Seaport with the Embarkation of the Queen of Sheba is an oil painting by Claude Lorrain (born Claude Gellée, traditionally known as Claude), in the National Gallery, London, signed and dated 1648. The large oil on canvas painting was commissioned by Frédéric Maurice de La Tour d'Auvergne, Duc de Bouillon, general of the Papal army, together with Claude's Landscape with the Marriage of Isaac and Rebecca. It depicts the departure of the Queen of Sheba to visit to King Solomon in Jerusalem, described in the tenth chapter of the First Book of Kings. A more usual subject would be their meeting; this is one of many harbour scenes painted by Claude. The Queen is departing from a city with classical buildings, with the early morning sun lighting the sea, as vessels are loaded.
The composition draws the eye to a group of people on the steps to the right, at the intersection of a line of perspective (the steps) and a strong vertical (the left column of the building's portico). The Queen wears a pink tunic, royal blue cloak, and golden crown, and is about to board a waiting launch to take her to her ship – perhaps the ship partially concealed by the pillars to the left, or the one further out to sea, over the picture's vanishing point.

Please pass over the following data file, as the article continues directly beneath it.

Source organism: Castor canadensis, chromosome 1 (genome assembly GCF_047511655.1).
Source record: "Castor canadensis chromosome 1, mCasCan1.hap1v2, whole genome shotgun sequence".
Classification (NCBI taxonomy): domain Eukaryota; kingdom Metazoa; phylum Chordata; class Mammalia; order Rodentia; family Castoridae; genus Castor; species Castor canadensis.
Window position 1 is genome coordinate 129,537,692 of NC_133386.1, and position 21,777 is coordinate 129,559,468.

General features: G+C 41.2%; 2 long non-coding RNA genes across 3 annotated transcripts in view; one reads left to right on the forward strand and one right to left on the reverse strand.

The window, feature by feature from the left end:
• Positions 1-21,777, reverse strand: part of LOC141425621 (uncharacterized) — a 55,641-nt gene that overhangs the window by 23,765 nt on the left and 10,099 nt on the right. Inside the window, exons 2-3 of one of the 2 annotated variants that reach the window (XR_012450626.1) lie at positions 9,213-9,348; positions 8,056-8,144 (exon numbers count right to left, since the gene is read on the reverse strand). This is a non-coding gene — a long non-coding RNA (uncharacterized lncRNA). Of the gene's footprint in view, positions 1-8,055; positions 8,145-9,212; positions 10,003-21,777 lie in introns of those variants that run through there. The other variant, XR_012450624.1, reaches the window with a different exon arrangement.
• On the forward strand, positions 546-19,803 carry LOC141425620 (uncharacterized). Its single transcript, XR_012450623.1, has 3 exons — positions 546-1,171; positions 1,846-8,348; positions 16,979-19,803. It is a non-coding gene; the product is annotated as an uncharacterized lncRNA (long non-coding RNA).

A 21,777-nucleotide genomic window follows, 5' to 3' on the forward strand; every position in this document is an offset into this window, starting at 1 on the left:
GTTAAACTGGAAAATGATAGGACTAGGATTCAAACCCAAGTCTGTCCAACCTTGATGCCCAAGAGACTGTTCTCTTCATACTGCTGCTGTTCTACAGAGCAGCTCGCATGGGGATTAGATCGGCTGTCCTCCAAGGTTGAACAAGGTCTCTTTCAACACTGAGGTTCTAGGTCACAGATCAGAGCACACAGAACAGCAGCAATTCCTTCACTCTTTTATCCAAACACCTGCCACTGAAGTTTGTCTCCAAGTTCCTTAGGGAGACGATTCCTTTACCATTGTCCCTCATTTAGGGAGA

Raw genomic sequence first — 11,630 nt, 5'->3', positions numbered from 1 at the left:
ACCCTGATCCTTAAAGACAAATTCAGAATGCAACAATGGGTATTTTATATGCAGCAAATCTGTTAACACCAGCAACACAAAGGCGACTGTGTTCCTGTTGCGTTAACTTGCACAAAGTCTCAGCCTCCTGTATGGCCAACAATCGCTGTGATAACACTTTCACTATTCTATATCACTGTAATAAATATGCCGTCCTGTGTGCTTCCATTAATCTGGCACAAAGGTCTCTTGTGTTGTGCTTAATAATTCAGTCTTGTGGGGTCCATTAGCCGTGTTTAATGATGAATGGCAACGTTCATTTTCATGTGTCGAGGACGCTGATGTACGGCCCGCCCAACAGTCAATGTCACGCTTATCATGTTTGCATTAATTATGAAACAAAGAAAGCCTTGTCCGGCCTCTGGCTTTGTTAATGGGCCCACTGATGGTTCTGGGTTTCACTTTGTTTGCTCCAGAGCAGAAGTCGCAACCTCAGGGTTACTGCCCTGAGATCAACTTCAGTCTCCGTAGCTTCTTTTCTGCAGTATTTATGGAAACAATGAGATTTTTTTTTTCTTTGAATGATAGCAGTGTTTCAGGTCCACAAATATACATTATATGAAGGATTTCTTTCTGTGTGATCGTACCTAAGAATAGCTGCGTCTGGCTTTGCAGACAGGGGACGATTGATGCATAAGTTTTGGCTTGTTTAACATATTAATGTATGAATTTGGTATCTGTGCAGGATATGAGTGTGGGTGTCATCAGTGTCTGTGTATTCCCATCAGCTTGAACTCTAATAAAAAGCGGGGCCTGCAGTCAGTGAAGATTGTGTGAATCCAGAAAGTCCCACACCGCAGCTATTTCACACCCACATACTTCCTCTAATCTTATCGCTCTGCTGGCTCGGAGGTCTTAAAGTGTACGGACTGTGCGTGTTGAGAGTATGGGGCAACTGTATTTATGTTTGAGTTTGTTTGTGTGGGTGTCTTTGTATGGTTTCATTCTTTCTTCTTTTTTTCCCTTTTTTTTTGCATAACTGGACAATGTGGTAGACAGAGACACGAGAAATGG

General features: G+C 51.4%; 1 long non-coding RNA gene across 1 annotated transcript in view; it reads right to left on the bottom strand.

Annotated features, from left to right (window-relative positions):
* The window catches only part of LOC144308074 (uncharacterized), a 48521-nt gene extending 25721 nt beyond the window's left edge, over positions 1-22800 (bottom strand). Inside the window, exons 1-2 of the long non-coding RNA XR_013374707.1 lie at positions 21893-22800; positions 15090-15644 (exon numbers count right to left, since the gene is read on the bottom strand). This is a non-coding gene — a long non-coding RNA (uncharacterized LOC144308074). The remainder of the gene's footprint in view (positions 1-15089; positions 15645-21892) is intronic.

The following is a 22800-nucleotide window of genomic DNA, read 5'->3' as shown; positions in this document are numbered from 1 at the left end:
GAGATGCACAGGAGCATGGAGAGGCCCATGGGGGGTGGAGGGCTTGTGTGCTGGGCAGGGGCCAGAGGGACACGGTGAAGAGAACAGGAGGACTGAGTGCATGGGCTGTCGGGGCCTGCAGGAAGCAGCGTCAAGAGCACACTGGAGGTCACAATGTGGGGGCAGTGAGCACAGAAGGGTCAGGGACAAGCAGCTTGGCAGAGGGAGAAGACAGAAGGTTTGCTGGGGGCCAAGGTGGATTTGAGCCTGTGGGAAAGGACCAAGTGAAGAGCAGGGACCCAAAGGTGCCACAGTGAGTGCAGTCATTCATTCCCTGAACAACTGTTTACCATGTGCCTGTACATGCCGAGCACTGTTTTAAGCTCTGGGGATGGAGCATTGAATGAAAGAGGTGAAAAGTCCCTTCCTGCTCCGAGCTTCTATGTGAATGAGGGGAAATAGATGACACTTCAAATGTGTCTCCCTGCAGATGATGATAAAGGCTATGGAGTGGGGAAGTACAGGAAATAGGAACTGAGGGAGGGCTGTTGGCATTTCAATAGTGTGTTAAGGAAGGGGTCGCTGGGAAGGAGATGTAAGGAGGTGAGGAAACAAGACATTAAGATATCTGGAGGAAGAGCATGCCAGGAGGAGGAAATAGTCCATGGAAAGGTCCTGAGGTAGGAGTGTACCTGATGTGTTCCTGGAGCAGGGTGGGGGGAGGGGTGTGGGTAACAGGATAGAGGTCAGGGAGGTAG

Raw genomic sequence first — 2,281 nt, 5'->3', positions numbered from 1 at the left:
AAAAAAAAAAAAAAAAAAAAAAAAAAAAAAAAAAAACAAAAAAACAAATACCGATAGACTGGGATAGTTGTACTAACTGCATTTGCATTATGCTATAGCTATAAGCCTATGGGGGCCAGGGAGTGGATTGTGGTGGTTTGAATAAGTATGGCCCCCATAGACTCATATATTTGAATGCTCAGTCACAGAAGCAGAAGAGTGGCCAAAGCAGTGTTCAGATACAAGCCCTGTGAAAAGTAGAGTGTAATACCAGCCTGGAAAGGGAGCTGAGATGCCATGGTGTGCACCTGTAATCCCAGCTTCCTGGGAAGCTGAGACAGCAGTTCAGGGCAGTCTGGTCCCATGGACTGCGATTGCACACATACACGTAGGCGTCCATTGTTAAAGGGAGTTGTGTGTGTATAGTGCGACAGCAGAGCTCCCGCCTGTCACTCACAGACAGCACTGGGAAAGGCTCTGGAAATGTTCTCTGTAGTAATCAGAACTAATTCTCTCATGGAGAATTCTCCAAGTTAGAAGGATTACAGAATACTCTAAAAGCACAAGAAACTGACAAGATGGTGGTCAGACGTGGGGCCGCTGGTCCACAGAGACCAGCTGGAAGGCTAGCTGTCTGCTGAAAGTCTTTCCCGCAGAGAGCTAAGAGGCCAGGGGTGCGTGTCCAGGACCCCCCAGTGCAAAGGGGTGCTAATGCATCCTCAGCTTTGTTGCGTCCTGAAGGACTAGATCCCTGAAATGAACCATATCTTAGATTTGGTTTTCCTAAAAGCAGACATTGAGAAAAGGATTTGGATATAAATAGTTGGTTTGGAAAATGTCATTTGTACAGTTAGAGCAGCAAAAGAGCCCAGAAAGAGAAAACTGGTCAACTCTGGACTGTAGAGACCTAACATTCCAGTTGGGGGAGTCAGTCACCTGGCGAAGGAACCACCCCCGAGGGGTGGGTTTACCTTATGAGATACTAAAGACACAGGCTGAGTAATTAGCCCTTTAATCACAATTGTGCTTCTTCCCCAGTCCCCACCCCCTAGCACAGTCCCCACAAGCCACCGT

The painting was one of the first works to be acquired by the National Gallery in 1824, being one of five works by Claude Lorrain bought from the collection of John Julius Angerstein. It has the catalogue number NG14. This and similar works by Claude inspired J. M. W. Turner to paint Dido Building Carthage and The Decline of the Carthaginian Empire, which Turner left to the nation as part of the Turner Bequest on the condition that they were to be hung besides Claude's pair of works.
It is numbered 114 in Claude's Liber Veritatis.
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